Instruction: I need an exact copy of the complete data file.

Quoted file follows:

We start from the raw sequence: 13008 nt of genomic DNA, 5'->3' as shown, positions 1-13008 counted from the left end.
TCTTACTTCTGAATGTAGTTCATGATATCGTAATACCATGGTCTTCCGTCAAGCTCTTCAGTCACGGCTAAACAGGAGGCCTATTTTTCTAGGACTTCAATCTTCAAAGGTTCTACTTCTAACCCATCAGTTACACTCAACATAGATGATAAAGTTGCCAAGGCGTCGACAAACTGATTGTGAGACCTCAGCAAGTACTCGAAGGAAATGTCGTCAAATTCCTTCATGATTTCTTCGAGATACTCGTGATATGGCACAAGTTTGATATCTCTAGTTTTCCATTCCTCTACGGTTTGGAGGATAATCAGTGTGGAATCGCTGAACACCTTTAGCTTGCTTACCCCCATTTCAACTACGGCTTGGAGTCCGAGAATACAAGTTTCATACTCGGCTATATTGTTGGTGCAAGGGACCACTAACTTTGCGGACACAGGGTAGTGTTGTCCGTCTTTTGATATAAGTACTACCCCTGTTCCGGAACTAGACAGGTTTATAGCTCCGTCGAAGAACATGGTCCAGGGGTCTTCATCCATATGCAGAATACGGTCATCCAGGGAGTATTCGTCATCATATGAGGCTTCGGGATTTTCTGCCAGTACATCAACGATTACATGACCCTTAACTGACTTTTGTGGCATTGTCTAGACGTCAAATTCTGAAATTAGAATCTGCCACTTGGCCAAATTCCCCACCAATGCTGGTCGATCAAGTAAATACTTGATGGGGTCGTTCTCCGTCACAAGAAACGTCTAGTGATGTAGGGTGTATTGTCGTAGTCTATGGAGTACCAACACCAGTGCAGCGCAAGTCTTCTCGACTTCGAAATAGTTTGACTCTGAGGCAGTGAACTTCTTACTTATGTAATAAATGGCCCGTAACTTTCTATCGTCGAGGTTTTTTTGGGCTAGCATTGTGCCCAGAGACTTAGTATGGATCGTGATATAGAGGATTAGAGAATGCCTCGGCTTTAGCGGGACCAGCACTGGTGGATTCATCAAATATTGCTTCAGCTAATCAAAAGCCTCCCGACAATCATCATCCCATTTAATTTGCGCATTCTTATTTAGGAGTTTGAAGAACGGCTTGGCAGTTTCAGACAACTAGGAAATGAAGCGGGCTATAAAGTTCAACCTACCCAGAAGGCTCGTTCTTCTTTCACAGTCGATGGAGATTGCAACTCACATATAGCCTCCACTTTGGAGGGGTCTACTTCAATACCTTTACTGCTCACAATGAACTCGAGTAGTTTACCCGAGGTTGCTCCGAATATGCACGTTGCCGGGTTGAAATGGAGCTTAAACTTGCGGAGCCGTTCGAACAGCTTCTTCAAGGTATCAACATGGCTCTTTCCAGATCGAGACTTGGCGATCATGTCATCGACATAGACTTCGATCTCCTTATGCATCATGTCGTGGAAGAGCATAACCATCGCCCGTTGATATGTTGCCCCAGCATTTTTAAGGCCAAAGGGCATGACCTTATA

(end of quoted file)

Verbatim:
We start from the raw sequence: 13008 nt of genomic DNA, 5'->3' as shown, positions 1-13008 counted from the left end.
TCTTACTTCTGAATGTAGTTCATGATATCGTAATACCATGGTCTTCCGTCAAGCTCTTCAGTCACGGCTAAACAGGAGGCCTATTTTTCTAGGACTTCAATCTTCAAAGGTTCTACTTCTAACCCATCAGTTACACTCAACATAGATGATAAAGTTGCCAAGGCGTCGACAAACTGATTGTGAGACCTCAGCAAGTACTCGAAGGAAATGTCGTCAAATTCCTTCATGATTTCTTCGAGATACTCGTGATATGGCACAAGTTTGATATCTCTAGTTTTCCATTCCTCTACGGTTTGGAGGATAATCAGTGTGGAATCGCTGAACACCTTTAGCTTGCTTACCCCCATTTCAACTACGGCTTGGAGTCCGAGAATACAAGTTTCATACTCGGCTATATTGTTGGTGCAAGGGACCACTAACTTTGCGGACACAGGGTAGTGTTGTCCGTCTTTTGATATAAGTACTACCCCTGTTCCGGAACTAGACAGGTTTATAGCTCCGTCGAAGAACATGGTCCAGGGGTCTTCATCCATATGCAGAATACGGTCATCCAGGGAGTATTCGTCATCATATGAGGCTTCGGGATTTTCTGCCAGTACATCAACGATTACATGACCCTTAACTGACTTTTGTGGCATTGTCTAGACGTCAAATTCTGAAATTAGAATCTGCCACTTGGCCAAATTCCCCACCAATGCTGGTCGATCAAGTAAATACTTGATGGGGTCGTTCTCCGTCACAAGAAACGTCTAGTGATGTAGGGTGTATTGTCGTAGTCTATGGAGTACCAACACCAGTGCAGCGCAAGTCTTCTCGACTTCGAAATAGTTTGACTCTGAGGCAGTGAACTTCTTACTTATGTAATAAATGGCCCGTAACTTTCTATCGTCGAGGTTTTTTTGGGCTAGCATTGTGCCCAGAGACTTAGTATGGATCGTGATATAGAGGATTAGAGAATGCCTCGGCTTTAGCGGGACCAGCACTGGTGGATTCATCAAATATTGCTTCAGCTAATCAAAAGCCTCCCGACAATCATCATCCCATTTAATTTGCGCATTCTTATTTAGGAGTTTGAAGAACGGCTTGGCAGTTTCAGACAACTAGGAAATGAAGCGGGCTATAAAGTTCAACCTACCCAGAAGGCTCGTTCTTCTTTCACAGTCGATGGAGATTGCAACTCACATATAGCCTCCACTTTGGAGGGGTCTACTTCAATACCTTTACTGCTCACAATGAACTCGAGTAGTTTACCCGAGGTTGCTCCGAATATGCACGTTGCCGGGTTGAAATGGAGCTTAAACTTGCGGAGCCGTTCGAACAGCTTCTTCAAGGTATCAACATGGCTCTTTCCAGATCGAGACTTGGCGATCATGTCATCGACATAGACTTCGATCTCCTTATGCATCATGTCGTGGAAGAGCATAACCATCGCCCGTTGATATGTTGCCCCAGCATTTTTAAGGCCAAAGGGCATGACCTTATA